Target Level: Middle School
Timetable: Two 40-minute class periods
Vocabulary: crosscutting relationships, crust, geologic unit, mid-ocean ridge, plate tectonics, relative age, seafloor spreading, subduction zone, terrain
Materials: Each student will need two copies of C3 "Wedges" image, (with one printed on card stock), colored pencils, scissors.
Europa is a moon of Jupiter. Although its surface is frozen water, liquid water could exist beneath the ice. Spacecraft pictures show areas of the surface where large plates of ice have broken apart and moved away from each other. Some have even twisted and rotated. The easiest way for these movements to occur is if the plates were floating on water, just like ice floes in the polar seas on Earth. If the plates can be fit back together like a jigsaw puzzle, with their edges matching up neatly, it provides evidence that the material beneath them was once liquid, or at least a warm, slushy ice. Let's try it and see!
Part A: Geologic Mapping
Look at Figure 1. Differences in surface texture, color or shading show us that particular regions are made of different materials, formed in unique ways, or created at different times. Making a geologic map is an easy way to show these differences. Using a copy of the "Wedges" image (Figure 1), identify three large areas of similar texture or shading. For now, avoid the small, narrow ridges. Lightly color each of the three surface types using a different color, even if they are not touching on the map (for example, color all smooth bright areas light green). When you are done, each color represents a different geologic unit.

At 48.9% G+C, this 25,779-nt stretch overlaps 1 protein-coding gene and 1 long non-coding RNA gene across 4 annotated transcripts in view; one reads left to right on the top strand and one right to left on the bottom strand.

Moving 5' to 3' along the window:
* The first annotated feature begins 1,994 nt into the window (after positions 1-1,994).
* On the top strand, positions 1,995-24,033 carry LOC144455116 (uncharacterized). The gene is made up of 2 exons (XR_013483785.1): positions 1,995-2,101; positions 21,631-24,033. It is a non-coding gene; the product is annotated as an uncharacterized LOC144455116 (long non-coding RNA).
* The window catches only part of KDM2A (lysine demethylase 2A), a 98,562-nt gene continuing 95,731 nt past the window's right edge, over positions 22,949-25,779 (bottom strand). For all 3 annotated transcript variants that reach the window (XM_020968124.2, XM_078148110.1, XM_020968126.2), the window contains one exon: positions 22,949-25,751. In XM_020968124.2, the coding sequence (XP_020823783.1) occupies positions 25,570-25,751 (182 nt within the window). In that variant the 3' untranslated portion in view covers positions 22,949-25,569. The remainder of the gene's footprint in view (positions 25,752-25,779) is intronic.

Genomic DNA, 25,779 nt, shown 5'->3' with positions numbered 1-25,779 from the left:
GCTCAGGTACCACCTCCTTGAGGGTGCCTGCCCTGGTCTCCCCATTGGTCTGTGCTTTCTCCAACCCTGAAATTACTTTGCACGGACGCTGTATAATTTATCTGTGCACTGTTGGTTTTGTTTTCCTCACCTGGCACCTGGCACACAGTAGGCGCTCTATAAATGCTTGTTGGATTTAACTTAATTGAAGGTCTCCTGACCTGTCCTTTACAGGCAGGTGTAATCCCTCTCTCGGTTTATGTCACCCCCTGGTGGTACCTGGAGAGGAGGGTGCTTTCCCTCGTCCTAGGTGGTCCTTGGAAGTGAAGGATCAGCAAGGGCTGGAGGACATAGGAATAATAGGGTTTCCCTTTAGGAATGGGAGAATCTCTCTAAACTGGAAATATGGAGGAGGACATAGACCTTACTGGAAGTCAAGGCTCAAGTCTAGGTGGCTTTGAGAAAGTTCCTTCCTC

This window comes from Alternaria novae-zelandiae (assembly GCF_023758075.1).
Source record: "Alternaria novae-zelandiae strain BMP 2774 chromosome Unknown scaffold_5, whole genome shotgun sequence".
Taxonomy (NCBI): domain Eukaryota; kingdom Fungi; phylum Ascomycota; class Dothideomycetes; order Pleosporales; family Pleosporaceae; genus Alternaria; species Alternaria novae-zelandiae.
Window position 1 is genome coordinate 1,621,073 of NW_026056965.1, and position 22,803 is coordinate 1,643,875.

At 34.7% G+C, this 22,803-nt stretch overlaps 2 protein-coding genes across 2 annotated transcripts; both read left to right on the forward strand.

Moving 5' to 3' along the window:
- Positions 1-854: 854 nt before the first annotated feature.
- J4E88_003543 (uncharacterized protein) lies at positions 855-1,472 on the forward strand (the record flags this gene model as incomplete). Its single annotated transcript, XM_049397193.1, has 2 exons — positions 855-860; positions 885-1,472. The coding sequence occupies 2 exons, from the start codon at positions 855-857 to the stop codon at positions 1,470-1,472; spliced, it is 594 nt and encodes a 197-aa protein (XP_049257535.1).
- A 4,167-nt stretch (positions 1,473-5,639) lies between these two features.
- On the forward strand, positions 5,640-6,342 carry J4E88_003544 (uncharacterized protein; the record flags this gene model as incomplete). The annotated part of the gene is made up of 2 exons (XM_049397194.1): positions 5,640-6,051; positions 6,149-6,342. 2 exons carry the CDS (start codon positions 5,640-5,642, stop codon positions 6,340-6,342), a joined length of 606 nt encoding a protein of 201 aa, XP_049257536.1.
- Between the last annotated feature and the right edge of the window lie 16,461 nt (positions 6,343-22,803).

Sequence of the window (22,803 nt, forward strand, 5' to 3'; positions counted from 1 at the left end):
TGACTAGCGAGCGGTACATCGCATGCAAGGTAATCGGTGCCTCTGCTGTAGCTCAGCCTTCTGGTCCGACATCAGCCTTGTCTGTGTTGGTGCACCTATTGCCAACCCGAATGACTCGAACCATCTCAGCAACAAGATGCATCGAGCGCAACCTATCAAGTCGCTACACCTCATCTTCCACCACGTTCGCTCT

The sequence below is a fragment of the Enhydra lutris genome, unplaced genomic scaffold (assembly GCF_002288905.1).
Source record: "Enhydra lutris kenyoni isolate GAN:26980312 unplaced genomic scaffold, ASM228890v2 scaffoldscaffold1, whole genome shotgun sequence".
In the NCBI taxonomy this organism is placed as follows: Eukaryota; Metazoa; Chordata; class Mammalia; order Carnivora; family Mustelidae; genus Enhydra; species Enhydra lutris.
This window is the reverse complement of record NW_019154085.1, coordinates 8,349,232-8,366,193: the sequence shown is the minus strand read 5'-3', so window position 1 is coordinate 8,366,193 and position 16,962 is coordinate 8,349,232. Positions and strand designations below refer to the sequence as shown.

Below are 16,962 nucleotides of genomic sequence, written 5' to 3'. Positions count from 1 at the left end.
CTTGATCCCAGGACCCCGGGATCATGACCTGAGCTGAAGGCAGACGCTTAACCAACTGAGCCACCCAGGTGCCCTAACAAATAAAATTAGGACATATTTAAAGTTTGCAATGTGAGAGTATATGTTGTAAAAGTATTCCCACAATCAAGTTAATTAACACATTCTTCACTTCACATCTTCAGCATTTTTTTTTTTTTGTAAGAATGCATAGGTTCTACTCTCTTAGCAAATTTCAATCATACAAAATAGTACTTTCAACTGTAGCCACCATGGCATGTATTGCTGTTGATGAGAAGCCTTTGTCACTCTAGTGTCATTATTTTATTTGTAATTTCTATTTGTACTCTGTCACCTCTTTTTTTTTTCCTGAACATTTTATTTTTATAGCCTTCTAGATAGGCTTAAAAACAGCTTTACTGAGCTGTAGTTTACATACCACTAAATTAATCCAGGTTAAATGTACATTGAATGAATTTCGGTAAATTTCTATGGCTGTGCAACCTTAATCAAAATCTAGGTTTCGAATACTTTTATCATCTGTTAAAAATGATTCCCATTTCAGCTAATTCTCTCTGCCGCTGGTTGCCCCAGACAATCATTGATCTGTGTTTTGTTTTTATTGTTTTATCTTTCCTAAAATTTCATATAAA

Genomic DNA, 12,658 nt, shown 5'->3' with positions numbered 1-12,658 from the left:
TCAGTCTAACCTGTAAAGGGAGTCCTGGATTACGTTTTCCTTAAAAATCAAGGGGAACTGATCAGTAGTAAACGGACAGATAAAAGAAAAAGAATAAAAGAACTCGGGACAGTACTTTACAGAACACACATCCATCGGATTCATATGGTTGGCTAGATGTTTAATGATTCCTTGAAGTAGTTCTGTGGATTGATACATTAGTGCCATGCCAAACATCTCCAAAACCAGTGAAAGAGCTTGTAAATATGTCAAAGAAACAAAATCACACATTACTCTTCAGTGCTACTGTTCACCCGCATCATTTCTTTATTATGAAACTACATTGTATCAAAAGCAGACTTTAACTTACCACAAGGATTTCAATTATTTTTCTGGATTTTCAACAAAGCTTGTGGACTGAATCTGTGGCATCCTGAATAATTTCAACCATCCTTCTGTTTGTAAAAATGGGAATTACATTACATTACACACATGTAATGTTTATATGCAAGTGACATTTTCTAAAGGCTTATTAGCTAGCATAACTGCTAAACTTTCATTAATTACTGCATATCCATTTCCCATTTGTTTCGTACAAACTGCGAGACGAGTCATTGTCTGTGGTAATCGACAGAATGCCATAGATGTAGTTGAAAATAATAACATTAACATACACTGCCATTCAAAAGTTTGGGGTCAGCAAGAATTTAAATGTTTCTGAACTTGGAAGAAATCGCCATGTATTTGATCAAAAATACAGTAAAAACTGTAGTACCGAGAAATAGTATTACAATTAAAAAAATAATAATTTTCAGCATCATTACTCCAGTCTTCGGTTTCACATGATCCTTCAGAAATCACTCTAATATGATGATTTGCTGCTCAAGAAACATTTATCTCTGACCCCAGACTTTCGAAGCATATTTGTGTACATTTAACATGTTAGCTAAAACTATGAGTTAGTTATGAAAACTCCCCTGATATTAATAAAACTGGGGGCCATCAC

Part B: Determining Relative Age
Using the colored image, can you figure out which unit is oldest and which is youngest? One way to determine relative age is to look for crosscutting relationships. Like a cake that is sliced, the surface can be broken by fractures. The unit (or slice) which cuts through the rock (or cake) is always younger than the rock itself. In other words, you can't cut something unless it's already there! Using the color as the name for each unit, arrange them in order of their relative age in the space below.
Look again at the relative age of each geologic unit on the "time line" above. Carefully remove those pieces that belong to the youngest unit. This will leave empty space behind. Can you fill the empty space by shifting together the remaining units? What kinds of "motion" did you have to use to do this? (e.g. transform = sliding past; divergent = moving apart; convergent = moving together; or rotation) Do any features or ridges match up now that were once separated by the youngest unit? The surface you have created represents Europa at some time in the past.
Remove the pieces for the next youngest unit and shift the remaining pieces to fill the gaps. What types of motion were required this time? Do any features or ridges match up again? Compare this "original landscape" to an uncut C3 "Wedges" image.
As a final step, reverse the process and "rebuild" the surface of Europa one unit at a time. This should give you an idea of the geologic history responsible for shaping Europa's icy surface.
This activity was adapted from:
Tufts, B.R., Greenberg, R., Sullivan, R., and Pappalardo, R., 1997, Reconstruction of Europan terrain in the Galileo C3 "Wedges" image and its geological implications, Lunar and Planetary Science Conference XXVIII Houston, Lunar and Planetary Institute, p. 1455-1456.